Nipple Discharge

Unilateral Nipple Discharge – spontaneous and persistent

  • Associated with a increased risk of carcinoma.
  • Can be clear, serous, serosanguinous or bloody
  • Nipple aspirate cytology isn’t popular as a diagnostic
  • Most common etiologies are intraductal papilloma and mammary duct ectasia
  • Doesn’t matter what’s found on radiology, open surgical biopsy is preferred
  • Directed duct excision plus excision of the surround area after ductogram. ┬áRule out papillary carcinoma of the breast.
  • Central duct excision (non-directed duct excision) is not as accurate.
  • If the lesion is deep, radiologist may help with needle localization with excision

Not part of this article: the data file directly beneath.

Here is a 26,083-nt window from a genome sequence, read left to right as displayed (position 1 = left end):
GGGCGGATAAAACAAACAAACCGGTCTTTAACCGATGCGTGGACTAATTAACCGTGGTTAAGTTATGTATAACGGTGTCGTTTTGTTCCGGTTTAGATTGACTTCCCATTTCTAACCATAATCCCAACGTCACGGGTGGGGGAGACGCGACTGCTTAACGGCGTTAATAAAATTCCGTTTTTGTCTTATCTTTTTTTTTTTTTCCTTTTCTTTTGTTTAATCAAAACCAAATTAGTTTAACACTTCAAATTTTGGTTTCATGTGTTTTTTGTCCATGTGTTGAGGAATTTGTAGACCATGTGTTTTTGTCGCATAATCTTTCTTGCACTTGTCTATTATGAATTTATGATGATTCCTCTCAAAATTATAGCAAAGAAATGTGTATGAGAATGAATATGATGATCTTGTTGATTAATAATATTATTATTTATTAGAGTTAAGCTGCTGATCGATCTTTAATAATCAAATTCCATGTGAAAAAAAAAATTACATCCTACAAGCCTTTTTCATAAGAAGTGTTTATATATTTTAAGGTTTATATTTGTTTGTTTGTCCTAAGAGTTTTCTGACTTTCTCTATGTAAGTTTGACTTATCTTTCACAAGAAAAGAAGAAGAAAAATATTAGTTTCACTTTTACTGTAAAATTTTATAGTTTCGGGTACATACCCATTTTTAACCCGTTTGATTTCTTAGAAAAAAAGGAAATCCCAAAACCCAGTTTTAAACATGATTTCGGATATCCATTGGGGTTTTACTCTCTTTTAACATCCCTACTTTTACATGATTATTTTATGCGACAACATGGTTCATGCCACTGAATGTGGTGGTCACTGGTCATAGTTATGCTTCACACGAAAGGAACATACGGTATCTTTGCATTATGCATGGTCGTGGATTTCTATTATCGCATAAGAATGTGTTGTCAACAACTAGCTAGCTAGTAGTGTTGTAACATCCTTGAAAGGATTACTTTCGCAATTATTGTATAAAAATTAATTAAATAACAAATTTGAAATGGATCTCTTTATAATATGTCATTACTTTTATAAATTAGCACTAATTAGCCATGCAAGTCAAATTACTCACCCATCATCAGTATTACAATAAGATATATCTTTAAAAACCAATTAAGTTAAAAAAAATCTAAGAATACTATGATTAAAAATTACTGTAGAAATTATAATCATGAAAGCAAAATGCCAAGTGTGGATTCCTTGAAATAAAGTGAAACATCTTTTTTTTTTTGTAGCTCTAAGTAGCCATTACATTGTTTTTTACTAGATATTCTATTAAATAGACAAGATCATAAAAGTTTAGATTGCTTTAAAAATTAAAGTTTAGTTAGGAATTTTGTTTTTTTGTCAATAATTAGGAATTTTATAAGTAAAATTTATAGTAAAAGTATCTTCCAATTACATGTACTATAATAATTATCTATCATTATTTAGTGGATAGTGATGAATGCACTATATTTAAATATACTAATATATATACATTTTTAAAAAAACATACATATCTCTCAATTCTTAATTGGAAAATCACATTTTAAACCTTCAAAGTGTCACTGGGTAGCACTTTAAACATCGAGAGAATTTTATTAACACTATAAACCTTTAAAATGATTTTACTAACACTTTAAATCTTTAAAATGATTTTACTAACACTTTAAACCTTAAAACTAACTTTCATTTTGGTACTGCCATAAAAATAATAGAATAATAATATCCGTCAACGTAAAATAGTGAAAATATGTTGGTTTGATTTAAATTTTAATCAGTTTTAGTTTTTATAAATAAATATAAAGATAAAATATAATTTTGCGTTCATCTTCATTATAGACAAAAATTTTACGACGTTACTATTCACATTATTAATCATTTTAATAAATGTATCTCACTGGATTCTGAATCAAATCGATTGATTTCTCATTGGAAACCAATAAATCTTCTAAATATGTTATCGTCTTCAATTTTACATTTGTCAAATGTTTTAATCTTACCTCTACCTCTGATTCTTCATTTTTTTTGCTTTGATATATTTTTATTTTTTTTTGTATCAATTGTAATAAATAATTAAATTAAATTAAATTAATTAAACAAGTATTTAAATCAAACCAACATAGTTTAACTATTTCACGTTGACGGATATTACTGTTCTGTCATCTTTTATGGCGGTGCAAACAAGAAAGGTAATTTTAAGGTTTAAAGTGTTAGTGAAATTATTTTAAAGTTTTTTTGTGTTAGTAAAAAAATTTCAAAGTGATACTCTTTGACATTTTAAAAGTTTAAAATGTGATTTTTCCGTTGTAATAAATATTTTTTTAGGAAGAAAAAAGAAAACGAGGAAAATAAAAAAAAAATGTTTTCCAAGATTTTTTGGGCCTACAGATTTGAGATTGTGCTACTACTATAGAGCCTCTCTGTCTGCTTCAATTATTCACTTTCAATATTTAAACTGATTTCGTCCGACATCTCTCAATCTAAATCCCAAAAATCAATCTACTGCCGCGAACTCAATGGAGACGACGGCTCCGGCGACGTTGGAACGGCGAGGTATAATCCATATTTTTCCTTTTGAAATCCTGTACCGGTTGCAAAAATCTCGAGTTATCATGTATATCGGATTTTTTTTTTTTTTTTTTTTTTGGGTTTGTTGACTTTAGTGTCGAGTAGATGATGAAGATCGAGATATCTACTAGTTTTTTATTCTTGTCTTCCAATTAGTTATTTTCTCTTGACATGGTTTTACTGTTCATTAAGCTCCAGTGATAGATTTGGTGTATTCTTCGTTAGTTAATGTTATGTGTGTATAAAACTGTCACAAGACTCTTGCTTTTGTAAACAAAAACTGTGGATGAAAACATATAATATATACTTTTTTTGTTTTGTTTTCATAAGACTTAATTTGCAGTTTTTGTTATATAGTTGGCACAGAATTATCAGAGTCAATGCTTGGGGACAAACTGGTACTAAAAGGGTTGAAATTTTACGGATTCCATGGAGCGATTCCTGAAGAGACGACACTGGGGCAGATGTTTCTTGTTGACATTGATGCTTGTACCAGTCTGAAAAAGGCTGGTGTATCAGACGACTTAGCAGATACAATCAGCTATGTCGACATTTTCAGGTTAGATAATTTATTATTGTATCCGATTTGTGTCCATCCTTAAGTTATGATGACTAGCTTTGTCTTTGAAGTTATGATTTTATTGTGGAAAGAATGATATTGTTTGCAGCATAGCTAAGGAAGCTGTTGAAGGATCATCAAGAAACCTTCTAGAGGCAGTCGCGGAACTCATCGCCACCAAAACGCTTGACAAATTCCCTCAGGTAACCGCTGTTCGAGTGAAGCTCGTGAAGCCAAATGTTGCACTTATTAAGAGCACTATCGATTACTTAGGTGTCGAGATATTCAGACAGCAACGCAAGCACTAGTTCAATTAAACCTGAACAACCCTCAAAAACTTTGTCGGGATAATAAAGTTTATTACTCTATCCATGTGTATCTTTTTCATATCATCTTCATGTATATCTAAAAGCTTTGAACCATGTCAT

• DCIS = Ductal Carcinoma In Situ is the malignancy most commolny found in intraductal lesions with pathological nipple discharge.
  • Papillary carcinoma of the breast is a subset of DCIS.

Intraductal Papilloma

  • Benign
  • Most common cause of bloody nipple discharge
  • A single intraductal papilloma doesn’t increase the risk of breast cancer, but multiple papillomas does increase the risk slightly.

Mammary duct ectasia

  • Milk ducts beneath the nipple become dilated, thickened, and filled with fluid and thus have some discharge
  • Benign
  • Often improves without treatment.